What was your emotional state during your salvia experience?
“I felt very clear, very clear, 'I shouldn't have done this.' It wasn't a feeling of fear or anything like that, it was more like I was sweating and I shouldn't have done this.”

How did the actual experience compare with your expectations?
“It was kind of frustrating because I heard a lot of people saying crazy things, that they were in their beds seeing spirits from the outside, and that wasn't the case.”

Would you try salvia again?
“Yes, maybe. I don't feel the need to buy some sage, which is what this weekend will be like.”

Do you think salvia should be banned, regulated, or left legal?
“Legal left. I don't think this is the kind of thing kids would say, “Let's go smoke sage!”

Total duration: 16:30 minutes

Caitlin
The age is 20

Effects: Laughing, fidgeting, and tingling sensation

“I felt a little tingly, my hand was moving, and I felt funny, but it wasn't crazy at all.”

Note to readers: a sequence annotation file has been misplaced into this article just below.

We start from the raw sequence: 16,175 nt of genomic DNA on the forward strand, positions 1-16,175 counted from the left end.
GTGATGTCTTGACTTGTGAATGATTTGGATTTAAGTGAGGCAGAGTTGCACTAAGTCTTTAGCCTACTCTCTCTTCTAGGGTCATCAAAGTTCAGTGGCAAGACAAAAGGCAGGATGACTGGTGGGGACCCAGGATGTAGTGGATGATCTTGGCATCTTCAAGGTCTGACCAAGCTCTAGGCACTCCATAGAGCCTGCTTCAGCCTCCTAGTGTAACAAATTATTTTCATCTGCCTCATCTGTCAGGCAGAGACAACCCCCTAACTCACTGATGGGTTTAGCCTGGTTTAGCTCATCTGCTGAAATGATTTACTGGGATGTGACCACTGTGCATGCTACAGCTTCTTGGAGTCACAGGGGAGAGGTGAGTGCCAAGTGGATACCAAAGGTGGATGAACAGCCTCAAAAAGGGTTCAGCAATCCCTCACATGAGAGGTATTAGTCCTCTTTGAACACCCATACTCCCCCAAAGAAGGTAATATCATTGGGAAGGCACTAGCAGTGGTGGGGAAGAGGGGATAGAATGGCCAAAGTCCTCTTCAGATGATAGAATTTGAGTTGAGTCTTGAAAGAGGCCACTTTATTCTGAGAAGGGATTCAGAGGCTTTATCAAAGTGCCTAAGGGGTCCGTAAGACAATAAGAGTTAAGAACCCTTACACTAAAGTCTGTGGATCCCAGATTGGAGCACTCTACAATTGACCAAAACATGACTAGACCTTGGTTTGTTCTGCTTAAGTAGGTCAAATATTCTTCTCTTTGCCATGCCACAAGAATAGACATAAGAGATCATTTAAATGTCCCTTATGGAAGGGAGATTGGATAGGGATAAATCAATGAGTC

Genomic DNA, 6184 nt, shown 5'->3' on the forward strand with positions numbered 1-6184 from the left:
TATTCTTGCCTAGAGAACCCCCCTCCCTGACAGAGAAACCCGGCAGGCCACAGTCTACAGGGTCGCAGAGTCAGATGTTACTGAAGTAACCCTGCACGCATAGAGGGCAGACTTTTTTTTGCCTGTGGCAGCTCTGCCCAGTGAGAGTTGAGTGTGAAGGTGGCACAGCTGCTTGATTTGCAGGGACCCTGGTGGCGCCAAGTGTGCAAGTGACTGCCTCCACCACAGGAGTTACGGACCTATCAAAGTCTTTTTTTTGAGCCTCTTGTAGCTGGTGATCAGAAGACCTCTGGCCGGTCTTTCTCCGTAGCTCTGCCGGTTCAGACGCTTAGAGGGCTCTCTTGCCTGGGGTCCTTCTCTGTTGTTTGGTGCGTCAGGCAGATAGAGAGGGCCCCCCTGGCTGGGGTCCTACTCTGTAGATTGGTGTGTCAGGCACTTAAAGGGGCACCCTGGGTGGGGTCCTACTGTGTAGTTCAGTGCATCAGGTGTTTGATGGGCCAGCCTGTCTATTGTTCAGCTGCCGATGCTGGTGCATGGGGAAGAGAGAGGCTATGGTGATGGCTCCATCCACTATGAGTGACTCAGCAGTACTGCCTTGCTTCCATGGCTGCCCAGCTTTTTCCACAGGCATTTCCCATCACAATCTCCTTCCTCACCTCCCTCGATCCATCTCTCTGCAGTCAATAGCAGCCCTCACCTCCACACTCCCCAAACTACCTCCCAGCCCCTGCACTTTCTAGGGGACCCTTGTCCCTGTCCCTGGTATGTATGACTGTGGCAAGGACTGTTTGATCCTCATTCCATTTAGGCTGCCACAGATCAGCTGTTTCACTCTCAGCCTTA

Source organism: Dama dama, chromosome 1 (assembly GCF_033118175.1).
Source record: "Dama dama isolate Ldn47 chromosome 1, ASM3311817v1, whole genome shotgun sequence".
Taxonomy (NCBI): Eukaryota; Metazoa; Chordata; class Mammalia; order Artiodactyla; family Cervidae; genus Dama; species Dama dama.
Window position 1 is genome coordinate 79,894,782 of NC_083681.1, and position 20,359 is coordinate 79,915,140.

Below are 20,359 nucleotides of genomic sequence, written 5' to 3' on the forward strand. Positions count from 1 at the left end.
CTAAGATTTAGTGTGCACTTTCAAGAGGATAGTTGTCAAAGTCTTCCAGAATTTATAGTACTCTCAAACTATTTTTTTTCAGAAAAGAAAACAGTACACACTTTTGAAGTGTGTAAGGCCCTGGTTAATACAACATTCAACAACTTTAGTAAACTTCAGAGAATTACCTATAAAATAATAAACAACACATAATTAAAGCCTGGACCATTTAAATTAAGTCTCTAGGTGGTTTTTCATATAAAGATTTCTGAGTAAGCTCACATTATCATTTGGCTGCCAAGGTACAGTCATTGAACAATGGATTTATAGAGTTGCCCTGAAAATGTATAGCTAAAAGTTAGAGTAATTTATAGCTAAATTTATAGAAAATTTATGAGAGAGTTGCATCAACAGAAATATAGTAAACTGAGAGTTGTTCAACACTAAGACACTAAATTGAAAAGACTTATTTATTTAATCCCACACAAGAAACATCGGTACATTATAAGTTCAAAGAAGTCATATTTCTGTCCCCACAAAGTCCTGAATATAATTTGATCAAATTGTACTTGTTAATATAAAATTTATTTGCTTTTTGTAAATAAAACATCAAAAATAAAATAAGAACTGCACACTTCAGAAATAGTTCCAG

The second dose is administered 5:00 after the initial dose.

“I couldn't stop staring at the spot there. Maybe it was getting kind of bigger, but I couldn't tell.”

What was your emotional state during your salvia experience?
“I felt good.”

How did the actual experience compare with your expectations?
“I think I heard more than it actually is.”

Would you try salvia again?
“Yes, I think so.”

Do you think salvia should be banned, regulated, or left legal?
“It will regulate itself. I think making this illegal won't stop people from trying it.”

Total duration: 10:00 minutes

Tyler
Age 25

EffectsWarmth, physical self-distortions, laughter, external dialogue, heavy feeling, perception of moving lines, physical manifestations of music

“I feel like my head is moving to the side, and it's like my jaw is coming out now.”

The second dose is administered 4:00 after the initial dose